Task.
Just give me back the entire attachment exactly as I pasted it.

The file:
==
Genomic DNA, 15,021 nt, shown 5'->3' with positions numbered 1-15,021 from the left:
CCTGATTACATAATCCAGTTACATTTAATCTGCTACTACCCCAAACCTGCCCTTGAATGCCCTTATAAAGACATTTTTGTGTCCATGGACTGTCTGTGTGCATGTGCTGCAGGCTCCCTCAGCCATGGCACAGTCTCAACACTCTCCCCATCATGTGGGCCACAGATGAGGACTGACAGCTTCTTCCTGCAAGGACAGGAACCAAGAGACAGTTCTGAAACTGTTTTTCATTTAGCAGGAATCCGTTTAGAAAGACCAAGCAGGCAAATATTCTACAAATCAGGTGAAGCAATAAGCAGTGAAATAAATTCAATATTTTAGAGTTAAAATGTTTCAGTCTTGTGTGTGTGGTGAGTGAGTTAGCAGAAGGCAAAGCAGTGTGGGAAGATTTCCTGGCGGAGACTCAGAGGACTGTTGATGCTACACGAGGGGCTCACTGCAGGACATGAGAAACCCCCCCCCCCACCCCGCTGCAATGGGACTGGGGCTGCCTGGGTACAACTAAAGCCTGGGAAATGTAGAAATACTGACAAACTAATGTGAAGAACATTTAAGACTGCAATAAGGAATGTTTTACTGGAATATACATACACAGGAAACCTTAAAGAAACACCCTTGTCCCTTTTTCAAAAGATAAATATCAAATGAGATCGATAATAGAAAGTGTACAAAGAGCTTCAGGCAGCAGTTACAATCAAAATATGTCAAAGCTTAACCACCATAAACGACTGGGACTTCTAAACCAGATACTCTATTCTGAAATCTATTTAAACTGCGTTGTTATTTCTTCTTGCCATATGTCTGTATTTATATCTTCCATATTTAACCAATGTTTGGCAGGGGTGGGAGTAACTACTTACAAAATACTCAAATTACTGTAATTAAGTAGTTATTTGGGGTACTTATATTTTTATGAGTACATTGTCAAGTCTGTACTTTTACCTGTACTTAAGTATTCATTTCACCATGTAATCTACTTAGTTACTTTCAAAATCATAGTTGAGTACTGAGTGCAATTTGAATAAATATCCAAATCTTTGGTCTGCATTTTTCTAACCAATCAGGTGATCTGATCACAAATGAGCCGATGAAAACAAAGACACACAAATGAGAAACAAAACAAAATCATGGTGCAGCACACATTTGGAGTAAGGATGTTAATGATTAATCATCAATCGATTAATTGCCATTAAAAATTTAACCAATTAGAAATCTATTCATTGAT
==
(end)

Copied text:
Genomic DNA, 15,021 nt, shown 5'->3' with positions numbered 1-15,021 from the left:
CCTGATTACATAATCCAGTTACATTTAATCTGCTACTACCCCAAACCTGCCCTTGAATGCCCTTATAAAGACATTTTTGTGTCCATGGACTGTCTGTGTGCATGTGCTGCAGGCTCCCTCAGCCATGGCACAGTCTCAACACTCTCCCCATCATGTGGGCCACAGATGAGGACTGACAGCTTCTTCCTGCAAGGACAGGAACCAAGAGACAGTTCTGAAACTGTTTTTCATTTAGCAGGAATCCGTTTAGAAAGACCAAGCAGGCAAATATTCTACAAATCAGGTGAAGCAATAAGCAGTGAAATAAATTCAATATTTTAGAGTTAAAATGTTTCAGTCTTGTGTGTGTGGTGAGTGAGTTAGCAGAAGGCAAAGCAGTGTGGGAAGATTTCCTGGCGGAGACTCAGAGGACTGTTGATGCTACACGAGGGGCTCACTGCAGGACATGAGAAACCCCCCCCCCCACCCCGCTGCAATGGGACTGGGGCTGCCTGGGTACAACTAAAGCCTGGGAAATGTAGAAATACTGACAAACTAATGTGAAGAACATTTAAGACTGCAATAAGGAATGTTTTACTGGAATATACATACACAGGAAACCTTAAAGAAACACCCTTGTCCCTTTTTCAAAAGATAAATATCAAATGAGATCGATAATAGAAAGTGTACAAAGAGCTTCAGGCAGCAGTTACAATCAAAATATGTCAAAGCTTAACCACCATAAACGACTGGGACTTCTAAACCAGATACTCTATTCTGAAATCTATTTAAACTGCGTTGTTATTTCTTCTTGCCATATGTCTGTATTTATATCTTCCATATTTAACCAATGTTTGGCAGGGGTGGGAGTAACTACTTACAAAATACTCAAATTACTGTAATTAAGTAGTTATTTGGGGTACTTATATTTTTATGAGTACATTGTCAAGTCTGTACTTTTACCTGTACTTAAGTATTCATTTCACCATGTAATCTACTTAGTTACTTTCAAAATCATAGTTGAGTACTGAGTGCAATTTGAATAAATATCCAAATCTTTGGTCTGCATTTTTCTAACCAATCAGGTGATCTGATCACAAATGAGCCGATGAAAACAAAGACACACAAATGAGAAACAAAACAAAATCATGGTGCAGCACACATTTGGAGTAAGGATGTTAATGATTAATCATCAATCGATTAATTGCCATTAAAAATTTAACCAATTAGAAATCTATTCATTGAT